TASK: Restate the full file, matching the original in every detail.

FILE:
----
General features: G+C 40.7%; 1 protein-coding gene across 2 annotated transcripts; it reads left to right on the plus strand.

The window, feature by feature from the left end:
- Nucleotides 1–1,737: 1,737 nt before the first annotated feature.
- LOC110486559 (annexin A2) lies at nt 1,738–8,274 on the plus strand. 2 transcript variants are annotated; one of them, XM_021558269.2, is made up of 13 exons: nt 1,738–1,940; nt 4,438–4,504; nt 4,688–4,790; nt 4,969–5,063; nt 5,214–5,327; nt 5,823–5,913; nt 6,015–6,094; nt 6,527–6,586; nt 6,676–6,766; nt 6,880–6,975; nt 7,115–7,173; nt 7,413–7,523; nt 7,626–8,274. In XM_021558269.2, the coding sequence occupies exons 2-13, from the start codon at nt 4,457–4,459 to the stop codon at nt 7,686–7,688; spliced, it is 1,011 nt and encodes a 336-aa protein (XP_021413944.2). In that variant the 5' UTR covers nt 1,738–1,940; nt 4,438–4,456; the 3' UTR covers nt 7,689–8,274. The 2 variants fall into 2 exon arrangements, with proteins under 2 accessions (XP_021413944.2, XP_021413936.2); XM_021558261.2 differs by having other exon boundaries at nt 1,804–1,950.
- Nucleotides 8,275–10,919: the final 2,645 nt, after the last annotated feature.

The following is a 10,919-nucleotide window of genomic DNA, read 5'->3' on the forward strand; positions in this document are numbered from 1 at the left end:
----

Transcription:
General features: G+C 40.7%; 1 protein-coding gene across 2 annotated transcripts; it reads left to right on the plus strand.

The window, feature by feature from the left end:
- Nucleotides 1–1,737: 1,737 nt before the first annotated feature.
- LOC110486559 (annexin A2) lies at nt 1,738–8,274 on the plus strand. 2 transcript variants are annotated; one of them, XM_021558269.2, is made up of 13 exons: nt 1,738–1,940; nt 4,438–4,504; nt 4,688–4,790; nt 4,969–5,063; nt 5,214–5,327; nt 5,823–5,913; nt 6,015–6,094; nt 6,527–6,586; nt 6,676–6,766; nt 6,880–6,975; nt 7,115–7,173; nt 7,413–7,523; nt 7,626–8,274. In XM_021558269.2, the coding sequence occupies exons 2-13, from the start codon at nt 4,457–4,459 to the stop codon at nt 7,686–7,688; spliced, it is 1,011 nt and encodes a 336-aa protein (XP_021413944.2). In that variant the 5' UTR covers nt 1,738–1,940; nt 4,438–4,456; the 3' UTR covers nt 7,689–8,274. The 2 variants fall into 2 exon arrangements, with proteins under 2 accessions (XP_021413944.2, XP_021413936.2); XM_021558261.2 differs by having other exon boundaries at nt 1,804–1,950.
- Nucleotides 8,275–10,919: the final 2,645 nt, after the last annotated feature.

The following is a 10,919-nucleotide window of genomic DNA, read 5'->3' on the forward strand; positions in this document are numbered from 1 at the left end: